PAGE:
Friday, July 6, 2012

HAMLET (1996)

(December 1996, U.S.)

The decade of the 1990s saw much in the form of Shakespeare on film. However, some of the films came with an updated twist of setting the story in a more modern time period than the original plays, most notably RICHARD III (1995) whick took place in the 1930s and ROMEO AND JULIET (1996) which took place in the present day. This, in my opinion, was not only a bold and original move, but it also brought the world of Shakespeare to a more modern and perhaps even a more comprehensible level to most audiences.

Kenneth Branagh's version of HAMLET is, without a doubt, the most ambitious Shakespearean undertaking I've ever seen on film. It not only follows the trend I mention above by setting it in the late 19th Century, but it's also the first unabridged theatrical film version of the play, running just over four hours, and features a huge international cast that includes Branagh himself as Hamlet, Julie Christie, Derek Jacobi, Kate Winslet, Jack Lemmom, Charlton Heston, Robin Williams, Billy Crystal and more. Frankly, this is the largest notable cast I've seen on screen since THE LONGEST DAY (1962) and THE TOWERING INFERNO (1974).

Despite using the full original text, Branagh's film is also very visual; it uses very long single takes for numerous scenes and also makes frequent use of flashbacks to depict scenes that are either only described but not performed in Shakespeare's play, such as Hamlet's childhood friendship with Yorick, or scenes only implied by the play's text, such as Hamlet's sexual relationship with Ophelia (played by Kate Winslet). You certainly can't argue with a version of HAMLET that contains female nudity! Special effects even come into play particularly when Hamlet is visited by the ghost of his dead father.

By now, having reached the third version of HAMLET in my film collection, there's very little I can say about the famous Prince of Denmark that I haven't already covered in my two previous posts. What I can say is that Branagh's film is, by far, my favorite version, despite it's four hour running time. Actauuly, I can say even BECAUSE of it, because the drama is so intense and so gripping, that time length barely matters.

What I can also do is tell you a story about my experience in seeing this film. This film was about as close as I ever came to experiencing an epic film in a limited roadshow engagement, much like what was popular in the 1950s and 1960s. When released, it played in only one movie theater in all of New York City, the Paris Theater located next door to the once famous Plaza Hotel. This was the only film that I EVER purchased advance tickets for over the phone. I went with a good friend of mine on a cold Saturday night in January 1997. We brought a bag into the theater with us containing a bottle of wine and various snacks, making a real epic evening out of it. It was one of those nights at the movies where not only the film itself was a true experience, but the movie theater, as well. This is a moviegoing experience that, in my opinion, simply doesn't exist anymore in large multiplexes that seem more like cheap amusement parks than movie theaters.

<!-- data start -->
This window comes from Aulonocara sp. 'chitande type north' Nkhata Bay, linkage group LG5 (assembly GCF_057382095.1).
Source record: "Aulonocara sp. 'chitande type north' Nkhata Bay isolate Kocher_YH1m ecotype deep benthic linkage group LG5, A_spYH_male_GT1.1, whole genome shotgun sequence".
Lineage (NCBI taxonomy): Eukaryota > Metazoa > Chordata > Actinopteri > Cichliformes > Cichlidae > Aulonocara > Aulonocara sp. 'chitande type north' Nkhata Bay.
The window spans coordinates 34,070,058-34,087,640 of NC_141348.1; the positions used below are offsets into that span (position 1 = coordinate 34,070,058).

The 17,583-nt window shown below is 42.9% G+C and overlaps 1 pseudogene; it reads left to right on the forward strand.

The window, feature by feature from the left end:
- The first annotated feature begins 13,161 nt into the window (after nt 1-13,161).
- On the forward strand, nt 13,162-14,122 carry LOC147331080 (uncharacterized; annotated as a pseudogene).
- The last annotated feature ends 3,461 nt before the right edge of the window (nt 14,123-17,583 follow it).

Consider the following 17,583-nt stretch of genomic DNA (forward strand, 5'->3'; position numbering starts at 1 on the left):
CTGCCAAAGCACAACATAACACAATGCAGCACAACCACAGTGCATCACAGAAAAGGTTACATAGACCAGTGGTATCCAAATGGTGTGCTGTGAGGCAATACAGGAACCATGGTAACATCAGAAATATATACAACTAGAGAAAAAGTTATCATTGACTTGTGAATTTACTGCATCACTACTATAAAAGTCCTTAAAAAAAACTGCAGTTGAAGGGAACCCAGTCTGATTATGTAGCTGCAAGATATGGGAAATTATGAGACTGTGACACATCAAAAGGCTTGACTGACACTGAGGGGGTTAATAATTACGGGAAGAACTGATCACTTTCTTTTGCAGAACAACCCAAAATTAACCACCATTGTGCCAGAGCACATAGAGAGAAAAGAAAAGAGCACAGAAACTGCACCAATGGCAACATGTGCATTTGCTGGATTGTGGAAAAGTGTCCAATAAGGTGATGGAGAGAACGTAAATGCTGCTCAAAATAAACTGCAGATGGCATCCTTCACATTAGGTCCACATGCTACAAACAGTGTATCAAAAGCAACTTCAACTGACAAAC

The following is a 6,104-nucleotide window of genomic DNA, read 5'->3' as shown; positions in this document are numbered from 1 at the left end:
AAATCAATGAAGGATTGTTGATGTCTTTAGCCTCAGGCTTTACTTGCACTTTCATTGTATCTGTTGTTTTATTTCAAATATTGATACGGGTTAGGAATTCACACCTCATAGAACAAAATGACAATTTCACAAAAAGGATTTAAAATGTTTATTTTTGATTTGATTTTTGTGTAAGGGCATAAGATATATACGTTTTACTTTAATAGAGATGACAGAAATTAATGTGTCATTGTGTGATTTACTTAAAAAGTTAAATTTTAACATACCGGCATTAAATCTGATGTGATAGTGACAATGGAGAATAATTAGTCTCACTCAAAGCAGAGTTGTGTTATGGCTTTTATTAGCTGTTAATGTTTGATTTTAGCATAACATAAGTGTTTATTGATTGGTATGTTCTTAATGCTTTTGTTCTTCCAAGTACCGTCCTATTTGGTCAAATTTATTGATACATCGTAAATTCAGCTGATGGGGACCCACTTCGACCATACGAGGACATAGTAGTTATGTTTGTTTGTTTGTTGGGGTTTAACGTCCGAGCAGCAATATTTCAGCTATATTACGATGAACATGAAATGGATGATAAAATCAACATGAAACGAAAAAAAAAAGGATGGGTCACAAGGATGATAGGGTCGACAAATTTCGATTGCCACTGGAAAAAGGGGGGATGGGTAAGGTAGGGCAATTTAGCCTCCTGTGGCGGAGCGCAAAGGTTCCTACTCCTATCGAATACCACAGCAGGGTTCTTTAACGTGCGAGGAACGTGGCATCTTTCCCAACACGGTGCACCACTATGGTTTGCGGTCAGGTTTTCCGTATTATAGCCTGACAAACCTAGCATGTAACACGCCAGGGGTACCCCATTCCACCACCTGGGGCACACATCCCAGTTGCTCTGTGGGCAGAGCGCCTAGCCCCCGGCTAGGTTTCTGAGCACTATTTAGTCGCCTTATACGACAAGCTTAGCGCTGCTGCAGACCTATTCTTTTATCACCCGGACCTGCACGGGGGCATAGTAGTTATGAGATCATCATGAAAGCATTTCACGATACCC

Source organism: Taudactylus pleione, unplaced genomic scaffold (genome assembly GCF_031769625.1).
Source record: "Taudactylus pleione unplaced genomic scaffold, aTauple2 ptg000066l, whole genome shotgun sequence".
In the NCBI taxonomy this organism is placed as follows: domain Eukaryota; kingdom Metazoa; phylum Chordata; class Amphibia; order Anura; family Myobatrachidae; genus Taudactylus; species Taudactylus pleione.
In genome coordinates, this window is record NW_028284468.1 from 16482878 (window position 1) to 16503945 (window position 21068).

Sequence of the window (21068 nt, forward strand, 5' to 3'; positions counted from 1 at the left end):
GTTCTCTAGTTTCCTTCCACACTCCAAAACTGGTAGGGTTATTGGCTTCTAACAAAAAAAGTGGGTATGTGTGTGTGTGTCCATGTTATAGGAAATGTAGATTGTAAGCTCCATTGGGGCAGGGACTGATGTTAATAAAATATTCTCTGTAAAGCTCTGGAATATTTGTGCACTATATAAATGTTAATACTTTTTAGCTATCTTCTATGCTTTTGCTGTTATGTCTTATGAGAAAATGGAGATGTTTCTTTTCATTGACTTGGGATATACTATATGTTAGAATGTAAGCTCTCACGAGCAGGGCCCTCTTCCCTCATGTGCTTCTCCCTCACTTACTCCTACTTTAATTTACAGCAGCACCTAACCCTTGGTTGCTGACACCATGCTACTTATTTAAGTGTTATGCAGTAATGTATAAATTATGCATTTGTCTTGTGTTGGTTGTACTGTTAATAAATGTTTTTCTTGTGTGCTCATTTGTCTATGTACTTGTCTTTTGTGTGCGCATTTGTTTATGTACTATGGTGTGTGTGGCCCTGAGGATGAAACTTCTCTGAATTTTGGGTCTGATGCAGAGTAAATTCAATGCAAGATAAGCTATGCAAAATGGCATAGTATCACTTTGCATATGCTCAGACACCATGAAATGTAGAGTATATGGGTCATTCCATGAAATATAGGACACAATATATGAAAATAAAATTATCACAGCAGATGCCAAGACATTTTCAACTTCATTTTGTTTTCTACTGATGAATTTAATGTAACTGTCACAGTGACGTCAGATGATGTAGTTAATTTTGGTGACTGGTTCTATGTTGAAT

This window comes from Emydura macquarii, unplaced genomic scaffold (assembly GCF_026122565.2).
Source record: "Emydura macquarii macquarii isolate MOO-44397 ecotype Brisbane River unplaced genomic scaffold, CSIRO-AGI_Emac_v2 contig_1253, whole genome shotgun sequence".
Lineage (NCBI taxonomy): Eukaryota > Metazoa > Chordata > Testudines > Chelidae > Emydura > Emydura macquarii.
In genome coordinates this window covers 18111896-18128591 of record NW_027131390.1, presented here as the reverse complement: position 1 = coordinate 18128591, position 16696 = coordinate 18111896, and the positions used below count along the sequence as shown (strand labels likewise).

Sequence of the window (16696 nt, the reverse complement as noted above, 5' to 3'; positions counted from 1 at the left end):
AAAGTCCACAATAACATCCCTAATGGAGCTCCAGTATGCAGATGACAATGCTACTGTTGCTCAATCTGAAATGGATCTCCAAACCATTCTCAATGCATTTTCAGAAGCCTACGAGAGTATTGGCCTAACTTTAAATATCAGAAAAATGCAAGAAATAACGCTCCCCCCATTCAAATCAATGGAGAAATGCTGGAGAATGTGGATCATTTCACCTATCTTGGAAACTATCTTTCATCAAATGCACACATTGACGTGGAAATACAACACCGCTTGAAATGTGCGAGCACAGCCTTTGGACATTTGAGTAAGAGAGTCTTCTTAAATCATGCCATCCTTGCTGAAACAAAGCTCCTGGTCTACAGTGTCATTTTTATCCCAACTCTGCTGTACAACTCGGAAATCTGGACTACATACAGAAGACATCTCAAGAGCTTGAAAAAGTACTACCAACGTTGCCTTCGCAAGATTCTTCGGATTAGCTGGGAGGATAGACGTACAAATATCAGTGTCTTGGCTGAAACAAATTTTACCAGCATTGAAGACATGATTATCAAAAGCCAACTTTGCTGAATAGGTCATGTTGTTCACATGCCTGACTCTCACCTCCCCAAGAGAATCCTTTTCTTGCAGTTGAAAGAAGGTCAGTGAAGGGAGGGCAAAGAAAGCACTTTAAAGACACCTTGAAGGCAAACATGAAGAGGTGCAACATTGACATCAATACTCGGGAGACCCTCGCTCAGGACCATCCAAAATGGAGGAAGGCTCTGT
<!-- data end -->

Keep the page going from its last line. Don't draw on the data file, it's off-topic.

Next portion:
I should point out that just a mere four years after this film there was yet another version of HAMLET (2000) that starred Ethan Hawke in the title role and took place in the present day. While the film does possess many credible qualitites, particulary the use of a student film rather than a play to "catch the conscience of the King", it was not a film I chose to include in my collection. Perhaps I'd simply had enough of Hamlet in my life after three films. That being said and having just recently sat through more than eight hours of HAMLET in a row to bring you these writings, I have to say that I'm not only exhausted with the subject, but have very likely earned an honorary scholarship on the subject, as well. I practically feel intellectual now! Perhaps I'd better watch the sequel to THE HANGOVER this weekend on HBO just to bring myself down to a more common, perhaps even stupid, moviegoing level. On second thought...

And so...good night, sweet Prince!

Favorite line or dialogue: